LC: I would love to find out more about your project “Flesh in Stone”: how did this project begin? How did you arrive to this abstraction of human representation?

YJ :The human body has always been an important yet obscure part of my work. During this working process, I deliberately downplayed the physical characteristics or features of the body. I chose not to obsess over details, and I removed any dramatic elements or gestures from my work. I was curious to see if flesh itself carries any emotions, if it moves people even if it does not represent any one person, showcase any physical details, or any anatomical accuracy. The bodies displayed are unlike the realistic representations of what I worked on previously. And displayed along with the bodies, were also installations and sculptures produced from wax (four to five pieces). The materials they were made of included paraffin wax, ozokerite, and beeswax. Wax is a gentle and self-indulgent material, which is oil-based soluble but also resilient. This is a special material, as it is the closest to human skin. Wax covers up the familiar yet abstract form of the body, creating a stark contrast against parts of the body.

LC: Your work seems to have a strong site-specificity to it (I’m thinking here about your participation in the Shanghai Biennale –where you took over a parking garage). Can you tell me about your process when creating an exhibition? What is your starting point?

YJ: I am more likely to make work that comes out of experimentation with materials and specific spaces. I have to see and feel the space before thinking of a show. For me, it’s not the idea that is the most important, but I am more fascinated with making a connection with a space: to communicate with it and to befriend it–and this means to really understand it, so I can find a commonality. After this, an idea will come up naturally.

Public Space No.7, Installation view, 11th Shanghai Biennale, 2016

LC: I saw a lot of your previous interests synthesized in the Hugo Boss Asia Art presentation–including the abstracted representation of bodies that we were talking about earlier. Can you tell me a little bit about how this show?

YJ: From the very beginning the organizers emphasized that the artists should show works that are representing their practice best. Of course, I presented my cement figures, but I also felt that I should do something different, something new. So I made a group of broken, distorted, body parts–which was a new take on my previous work “Flesh is Stone”, and I also built a stage in the space. In a more explicit way, my works were playing a role and were in dialog with one another, but also with the architecture of the room: with the natural light, with the columns, and even with the ceiling in the room. So everything worked together like a spaceship. Within that set-up, there were both personal and collective memories floating around. For example, I used several black and white images printed on thin film: one was from Athens, the column in Acropolis, where I spent a whole month last year, another one was of the famous sculpture The Kiss by Auguste Rodin, which I took at the Rodin Museum in Paris, where I was in a six months residency at Palais de Tokyo. Walter Benjamin wrote an autobiography based on the activation of an atavistic memory called ‘Berlin Childhood Around 1900”. The novel is based on both Benjamin’s involuntary memory and his conscious memory, which operate simultaneously to place events and objects in a wider context of time and space. It is not created as a return to the past, but more as a desire to understand and map the past. I wanted to adopt this literary approach to create my own world, by spotlighting events and objects, and simultaneously to compress the past into a vacuum, in the hope that it might provide a structure that could be read in the future.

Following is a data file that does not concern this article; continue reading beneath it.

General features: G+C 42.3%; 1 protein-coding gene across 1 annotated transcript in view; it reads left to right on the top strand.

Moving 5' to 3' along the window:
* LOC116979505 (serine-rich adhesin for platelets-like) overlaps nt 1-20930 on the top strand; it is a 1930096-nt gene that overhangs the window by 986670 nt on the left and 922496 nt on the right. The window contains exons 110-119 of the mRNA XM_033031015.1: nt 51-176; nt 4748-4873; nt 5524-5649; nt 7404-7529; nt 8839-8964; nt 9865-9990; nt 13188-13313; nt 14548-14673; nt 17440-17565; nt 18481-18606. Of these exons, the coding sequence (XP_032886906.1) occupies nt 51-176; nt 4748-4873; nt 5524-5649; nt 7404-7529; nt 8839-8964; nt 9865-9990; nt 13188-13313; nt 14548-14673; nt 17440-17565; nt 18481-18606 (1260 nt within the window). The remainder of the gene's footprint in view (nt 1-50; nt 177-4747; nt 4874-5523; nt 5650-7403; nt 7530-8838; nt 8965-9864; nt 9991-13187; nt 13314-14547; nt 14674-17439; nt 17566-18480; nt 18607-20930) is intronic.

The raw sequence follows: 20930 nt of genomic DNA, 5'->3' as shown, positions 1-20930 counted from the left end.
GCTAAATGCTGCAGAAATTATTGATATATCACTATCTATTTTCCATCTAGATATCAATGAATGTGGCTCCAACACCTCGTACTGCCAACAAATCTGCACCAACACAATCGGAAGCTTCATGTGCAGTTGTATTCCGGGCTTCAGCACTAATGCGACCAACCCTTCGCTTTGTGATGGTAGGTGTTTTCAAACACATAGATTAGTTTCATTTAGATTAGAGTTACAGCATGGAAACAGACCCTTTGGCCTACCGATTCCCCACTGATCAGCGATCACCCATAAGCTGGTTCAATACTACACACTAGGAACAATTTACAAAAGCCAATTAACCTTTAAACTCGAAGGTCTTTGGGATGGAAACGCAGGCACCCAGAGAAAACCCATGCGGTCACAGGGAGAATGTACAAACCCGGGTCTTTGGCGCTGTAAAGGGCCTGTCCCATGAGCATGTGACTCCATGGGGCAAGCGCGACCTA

Prec(ar)ious Collectives, 2017, Installation view, Athens (by K11 Art Foundation and Palais de Tokyo)

LC: Can you recommend something that you have an affinity for–maybe that influenced your work?

YJ: I love films! There are too many great films that influenced my work, but just to give one or two examples… Jean-Luc Godard’s Pierrot Le Fou, which I just watched again last month. This movie always makes me feel better. Another one is Edward Yang’s Yi Yi, again, you can just watch it year after year, it’s part of everyone’s history, current reality and future. As for books: I would say Josef Conrad’s Heart of Darkness - one of my favorite fiction books. And Ernest Miller Hemingway! I love Hemingway’s writing on nature and adventure, especially A Moveable Feast. Highly recommend it!

Interview by

Adriana Blidaru

Curator, writer, and founding editor of LC.